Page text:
Initiation of ULT During Gout Flare Does Not Impact Severity, Duration

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There were no differences in patient-rated pain scores, time to flare resolution, and the risk of recurrent flare in patients initiating urate-lowering therapy during treatment and those delaying treatment.

Initiation of ULT During Gout Flare Does Not Impact Severity, Duration

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A systematic review and meta-analysis revealed initiating urate-lowering therapy (ULT) in the midst of a gout flare did not affect the severity, duration, or increase the risk of recurrent flare, according to research published in Seminars in Arthritis and Rheumatism.1

Key Findings

  • Six randomized controlled trials (RCTs) were included, involving 445 pooled participants.
  • There was no significant increase in the risk of recurrent flare within the next 28 to 30 days when ULT was initiated during a gout flare.
  • No differences were observed in patient-rated pain scores at various time points.
  • Adverse events were comparable between the groups where ULT was initiated early and those with delayed initiation or placebo.
  • Limitations included a small sample size, short trial duration, varying quality of included studies, and a high risk of bias.
  • Considering the study's limitations and the specific patient groups involved, the researchers recommend an individualized approach to patient management.

Although treatment for gout is well-established, the timing of ULT initiation during flare remains unclear. Usually, treatment is delayed until the gout flare has resolved because of the fear of exacerbation or prolongation of the flare due to sudden changes in serum urate levels. Current guidelines have recommended conflicting advice on ULT timing, with European Alliance of Associations for Rheumatology (EULAR) guidelines avoiding the subject, the British Society of Rheumatology recommending a delay in initiation, and the American College of Rheumatology (ACR) conditionally recommending ULT initiation during a flare.2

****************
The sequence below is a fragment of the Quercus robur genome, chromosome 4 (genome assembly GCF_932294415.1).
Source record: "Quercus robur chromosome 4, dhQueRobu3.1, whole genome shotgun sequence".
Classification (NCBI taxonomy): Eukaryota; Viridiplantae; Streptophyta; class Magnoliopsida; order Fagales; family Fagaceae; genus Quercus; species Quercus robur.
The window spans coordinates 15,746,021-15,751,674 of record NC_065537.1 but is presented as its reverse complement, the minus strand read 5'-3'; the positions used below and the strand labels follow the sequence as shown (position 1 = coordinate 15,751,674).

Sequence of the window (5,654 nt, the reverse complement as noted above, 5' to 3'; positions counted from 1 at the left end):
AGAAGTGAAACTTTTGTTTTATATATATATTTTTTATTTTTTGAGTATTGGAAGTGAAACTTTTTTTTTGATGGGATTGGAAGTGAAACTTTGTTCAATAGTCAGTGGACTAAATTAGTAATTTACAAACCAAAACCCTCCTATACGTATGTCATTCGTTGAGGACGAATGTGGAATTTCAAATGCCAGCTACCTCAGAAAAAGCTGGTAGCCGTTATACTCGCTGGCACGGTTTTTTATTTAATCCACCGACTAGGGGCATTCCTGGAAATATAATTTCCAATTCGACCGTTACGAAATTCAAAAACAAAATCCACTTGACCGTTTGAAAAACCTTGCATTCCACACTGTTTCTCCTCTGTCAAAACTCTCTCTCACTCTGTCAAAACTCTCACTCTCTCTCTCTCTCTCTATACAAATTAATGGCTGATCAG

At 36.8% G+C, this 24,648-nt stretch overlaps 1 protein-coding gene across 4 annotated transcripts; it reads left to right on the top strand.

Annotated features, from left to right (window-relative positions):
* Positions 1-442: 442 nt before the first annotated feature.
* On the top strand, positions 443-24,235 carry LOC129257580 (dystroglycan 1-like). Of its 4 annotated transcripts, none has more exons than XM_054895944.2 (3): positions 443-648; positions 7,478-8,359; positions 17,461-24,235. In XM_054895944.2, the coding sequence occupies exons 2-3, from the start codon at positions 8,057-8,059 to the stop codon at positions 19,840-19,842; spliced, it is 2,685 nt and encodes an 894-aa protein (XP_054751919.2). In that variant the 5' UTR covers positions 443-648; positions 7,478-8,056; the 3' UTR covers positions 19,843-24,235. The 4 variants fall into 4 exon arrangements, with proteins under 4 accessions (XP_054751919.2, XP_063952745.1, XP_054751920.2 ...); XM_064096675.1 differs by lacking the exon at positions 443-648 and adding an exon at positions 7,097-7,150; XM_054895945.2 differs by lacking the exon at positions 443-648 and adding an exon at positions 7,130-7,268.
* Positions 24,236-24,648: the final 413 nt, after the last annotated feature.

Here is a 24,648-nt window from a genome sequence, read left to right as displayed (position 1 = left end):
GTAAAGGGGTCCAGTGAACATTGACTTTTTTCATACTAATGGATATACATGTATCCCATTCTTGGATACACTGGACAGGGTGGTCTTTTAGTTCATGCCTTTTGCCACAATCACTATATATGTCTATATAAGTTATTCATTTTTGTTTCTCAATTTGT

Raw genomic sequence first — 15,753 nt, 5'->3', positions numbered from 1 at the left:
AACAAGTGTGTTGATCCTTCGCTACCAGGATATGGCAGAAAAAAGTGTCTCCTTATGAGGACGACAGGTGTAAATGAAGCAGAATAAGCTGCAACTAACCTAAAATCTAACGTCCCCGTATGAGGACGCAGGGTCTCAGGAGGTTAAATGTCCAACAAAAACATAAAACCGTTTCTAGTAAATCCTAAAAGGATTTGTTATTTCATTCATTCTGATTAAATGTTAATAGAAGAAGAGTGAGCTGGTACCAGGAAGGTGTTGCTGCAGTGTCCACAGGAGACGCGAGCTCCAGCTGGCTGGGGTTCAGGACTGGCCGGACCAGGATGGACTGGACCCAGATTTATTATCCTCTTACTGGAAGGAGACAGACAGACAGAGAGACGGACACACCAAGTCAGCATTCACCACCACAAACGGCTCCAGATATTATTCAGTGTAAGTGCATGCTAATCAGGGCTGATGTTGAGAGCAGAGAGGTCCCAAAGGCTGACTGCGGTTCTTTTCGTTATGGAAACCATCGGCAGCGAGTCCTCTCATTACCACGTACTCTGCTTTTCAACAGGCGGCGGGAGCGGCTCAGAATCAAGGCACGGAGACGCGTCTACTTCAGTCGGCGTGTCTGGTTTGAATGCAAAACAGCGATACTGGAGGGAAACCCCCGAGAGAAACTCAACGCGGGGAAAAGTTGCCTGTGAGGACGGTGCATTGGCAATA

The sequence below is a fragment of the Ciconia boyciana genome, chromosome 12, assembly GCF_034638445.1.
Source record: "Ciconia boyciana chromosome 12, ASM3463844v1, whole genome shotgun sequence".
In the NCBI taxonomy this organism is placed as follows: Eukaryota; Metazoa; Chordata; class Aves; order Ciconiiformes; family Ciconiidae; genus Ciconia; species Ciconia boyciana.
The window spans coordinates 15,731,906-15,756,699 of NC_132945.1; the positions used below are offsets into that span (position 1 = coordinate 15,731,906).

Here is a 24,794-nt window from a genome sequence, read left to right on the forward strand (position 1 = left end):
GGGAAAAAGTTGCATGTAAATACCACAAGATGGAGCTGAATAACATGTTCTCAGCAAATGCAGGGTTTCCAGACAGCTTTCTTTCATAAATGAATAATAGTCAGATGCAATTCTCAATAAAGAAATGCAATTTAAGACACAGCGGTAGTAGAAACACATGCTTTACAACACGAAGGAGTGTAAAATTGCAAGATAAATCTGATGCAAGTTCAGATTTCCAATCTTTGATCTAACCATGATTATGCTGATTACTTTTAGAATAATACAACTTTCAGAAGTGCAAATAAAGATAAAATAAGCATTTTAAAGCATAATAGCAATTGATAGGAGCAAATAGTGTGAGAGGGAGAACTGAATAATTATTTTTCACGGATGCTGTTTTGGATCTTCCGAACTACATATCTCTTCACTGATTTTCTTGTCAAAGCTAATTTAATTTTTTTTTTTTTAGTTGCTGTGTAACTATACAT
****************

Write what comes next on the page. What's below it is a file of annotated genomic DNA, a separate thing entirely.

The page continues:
“Guidelines on gout management have suggested that patients may be more motivated to initiate and persist with ULT when experiencing a gout flare,” wrote Vicky Tai, MBChB, Faculty of Medical and Health Sciences, University of Auckland, New Zealand, and colleagues.

Investigators searched for relevant randomized controlled trials (RCTs) using the databases MEDLINE, EMBASE, and The Cochrane Library from inception to March 1, 2023. Eligible studies were published in English and evaluated ULT initiation during a gout flare in adult patients. Extracted data included patient-rated pain score, recurrent gout flares, duration of flare, time to achieve target serum urate, patient satisfaction with treatment, adherence to treatment, and any adverse events.

Of the 972 studies initially identified, 6 RCTs were ultimately eligible for inclusion in the assessment. Of these 6, half were evaluated as having high risk of bias, 1 study had some concerns, and 2 studies had low risk of bias. The trials included a total of 445 pooled participants, with 226 randomized to early initiation of ULT and 219 received delayed initiation or placebo. Allopurinol was the most commonly prescribe ULT (n = 3), followed by febuxostat (n = 2), and probenecid (n = 1). A small number of patients (n = 62, 13.9%) were diagnosed with tophaceous gout and patients with renal impairment were generally excluded.

According to the analysis, there were no differences in patient-rated pain scores at baseline, days 3—4, days 7—8, day 10, or days 14—15 (P ≥ .42). Similarly, no significant differences were observed regarding the time to flare resolution (standardized mean difference .77 days; 95% confidence interval [CI] -0.26 to 1.79; P = .14). The risk of recurrent flare within the next 28 to 30 days were similar among groups (RR 1.06; 95 % CI .59 to 1.92; P = .84). Adverse events, which included renal impairment, gastrointestinal symptoms, elevated liver enzymes, and mild hypersensitivity reactions, were comparable between the experimental and control groups.

Unfortunately, the studies did not include information on the time to achieve target serum urate, patient satisfaction, or adherence to treatment.

Investigators noted the small sample size and the short duration of the trials as limitations of the study. Further, the included studies were rated as moderate to low quality, and half were characterized as high risk of bias. However, the comprehensive nature of the study design, including the most recent RCTs examining ULT initiation during flare strengthened the study. Additionally, patients from a variety of geographical locations were included in the assessment.

“Our findings may not be applicable to patients with tophaceous gout or comorbid renal disease,” investigators concluded. “Therefore, an individualized approach to patient management is recommended.”

References

  1. Tai V, Gow P, Stewart S, et al. An updated systematic review and meta-analysis of randomised controlled trials on the effects of urate-lowering therapy initiation during a gout flare. Semin Arthritis Rheum. Published online January 7, 2024. doi:10.1016/j.semarthrit.2024.152367
  2. M.A. Becker, P.A. MacDonald, B.J. Hunt, C. Lademacher, N. Joseph-Ridge Determinants of the clinical outcomes of gout during the first year of urate-lowering therapy. Nucleosides Nucleotides Nucleic Acids, 27 (2008), pp. 585-591
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